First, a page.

Selecting twelve nonfiction books to represent this season’s offerings was a challenge. With so many interesting titles to talk about, how to choose just a dozen?
It seemed only fair to vary them by subject, for a start. History buffs should find something to whet their appetite in this grouping, and so, I hope, will people on the lookout for a good children’s book, or readers interested in food, or science, or the arts. I tried to choose only one or two books from any particular publisher, which meant that several promising titles weren’t included. So don’t treat this list as a full inventory of the bookstore, but rather as a heads up about a few volumes likely to fascinate at least some readers.
Below, I write a bit more about two books—Michele Norris’s “The Grace of Silence” and Wallace Shawn’s “Essays”—that I particularly enjoyed and wanted to recommend strongly. Of the remaining 10, the one I most look forward to reading is “The Warmth of Other Suns,” Isabel Wilkerson’s study of America’s Great Migration of black Southerners to points north and west. Over the course of several decades throughout most of the 20th century, six million people fled the terror imposed by Jim Crow, searching for a new start. Wilkerson, who heads the narrative nonfiction program at Boston University, interviewed hundreds of them before selecting three whose stories she tells at length, with intermittent chapters that make more general points. She took her title from a passage in Richard Wright’s “Black Boy”:
I was taking a part of the South to transplant in alien soil, to see if it could … respond to the warmth of other suns….
After working on this book for the better part of two decades, Wilkerson must be gratified by the warmth of its reviews. It’s being hailed as a landmark.
Almost all of the books on this list, like Wilkerson’s, relate personal stories. Memoir, biographical profiles—many of these authors view their subjects through the prism of individual experience.
What are some of the new and forthcoming works not described in these paragraphs? “Nobody Turn Me Around: A People’s History of the 1963 March on Washington” (Beacon Press), by Charles Euchner, is drawn from oral histories of more than one hundred participants. “The Cross of Redemption” (Pantheon) gathers previously uncollected essays and speeches by James Baldwin. “Power in Words” is a collection of 18 speeches by Barack Obama, with analysis by Mary Frances Berry and Josh Gottheimer (coming in October from Beacon Press). “Blessed Are the Organized,” by Jeffrey Stout, examines grassroots organizing in New Orleans, South Central Los Angeles, and elsewhere (coming in December from Princeton University Press). Political science scholar Cathy J. Cohen, who will speak at ColorLines’ Facing Race conference this month, reports on her long survey of black youth in “Democracy Remixed: Black Youth and the Future of American Politics” (Oxford University Press). I could go on.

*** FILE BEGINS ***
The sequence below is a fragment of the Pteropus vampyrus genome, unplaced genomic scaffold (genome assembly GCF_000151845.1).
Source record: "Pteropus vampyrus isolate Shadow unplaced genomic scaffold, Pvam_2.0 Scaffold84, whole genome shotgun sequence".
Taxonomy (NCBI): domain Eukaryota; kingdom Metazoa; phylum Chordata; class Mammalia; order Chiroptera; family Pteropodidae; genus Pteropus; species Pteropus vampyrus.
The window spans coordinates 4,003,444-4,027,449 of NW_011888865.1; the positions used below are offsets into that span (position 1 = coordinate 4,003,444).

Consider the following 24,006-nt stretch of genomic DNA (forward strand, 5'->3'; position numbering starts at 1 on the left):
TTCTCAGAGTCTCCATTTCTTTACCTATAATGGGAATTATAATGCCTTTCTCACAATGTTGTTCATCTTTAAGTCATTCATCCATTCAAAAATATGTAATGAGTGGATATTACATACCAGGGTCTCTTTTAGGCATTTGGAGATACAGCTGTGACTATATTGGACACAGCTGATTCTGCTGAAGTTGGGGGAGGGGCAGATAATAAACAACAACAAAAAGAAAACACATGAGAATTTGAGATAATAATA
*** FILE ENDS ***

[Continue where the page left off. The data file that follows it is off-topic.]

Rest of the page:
THE GRACE OF SILENCE
by Michele Norris, Sept. 21, Pantheon
A falsehood, said the poet Sa’di, is like the cut of a saber; the wound may heal, but it leaves a scar. The lie of racism—that certain groups of people are inferior to others—has left countless scars, and Michele Norris, who hosts NPR’s “All Things Considered,” sets out to examine some of them in this disjointed, essayistic memoir.
Every family has its painful, taboo topics, and Norris, who grew up in Minneapolis, focuses on two secrets scrupulously kept by her parents, both postal workers. First, she reveals that her maternal grandmother once worked as a traveling “Aunt Jemima,” serving pancakes to white housewives on the prairie. Her mother kept this fact from Norris, who found out about it almost by accident. Learning that her grandmother dressed up as a fictional “Mammy” character to sell pancake mix is easy compared to the discovery that her beloved, upstanding father, soon after returning from Naval service in World War II, had been shot by a white cop in Birmingham, Alabama. No one ever mentioned it afterward; even her mother didn’t know it had happened.
Norris presents fascinating detail about the development of the Aunt Jemima character as a marketing tool, and about the systematic crackdown on returning black veterans by people like Bull Connor, police commissioner of Birmingham, who would later earn international infamy by turning water cannons on civil rights demonstrators.
How did Norris’s parents deal with such insults and injuries? Like many others, they did their best to bury the bitter memories and get on with life. As a result, they paid a cost that can only be guessed, but Norris believes there was more in their silence than pain, rage, and pride. There was a measure of grace in it, too: “How can you soar if you’re freighted down by the anger of your ancestors?” In the end, she recommends a different kind of silence, urging readers to listen attentively to the stories of their loved ones.
As a result of the civil rights movement, many black Americans reached previously unattainable heights. Many others, however, were plunged into deeper poverty. Segregation along racial lines has too often been exchanged for another, “de facto segregation based on class,” in Norris’s words. In a telling moment, she returns to the Birmingham neighborhood where her father was raised, and where, as a girl, she enjoyed summertime stays with grandparents. Today, the old place is almost unrecognizable, scarred and disfigured by violence and neglect. As she leans against her car on a blasted street, a youth riding past on a bicycle warns her about the local violence, saying, “Best you get yourself back to where you came from.” One way or another, racism makes exiles of us all.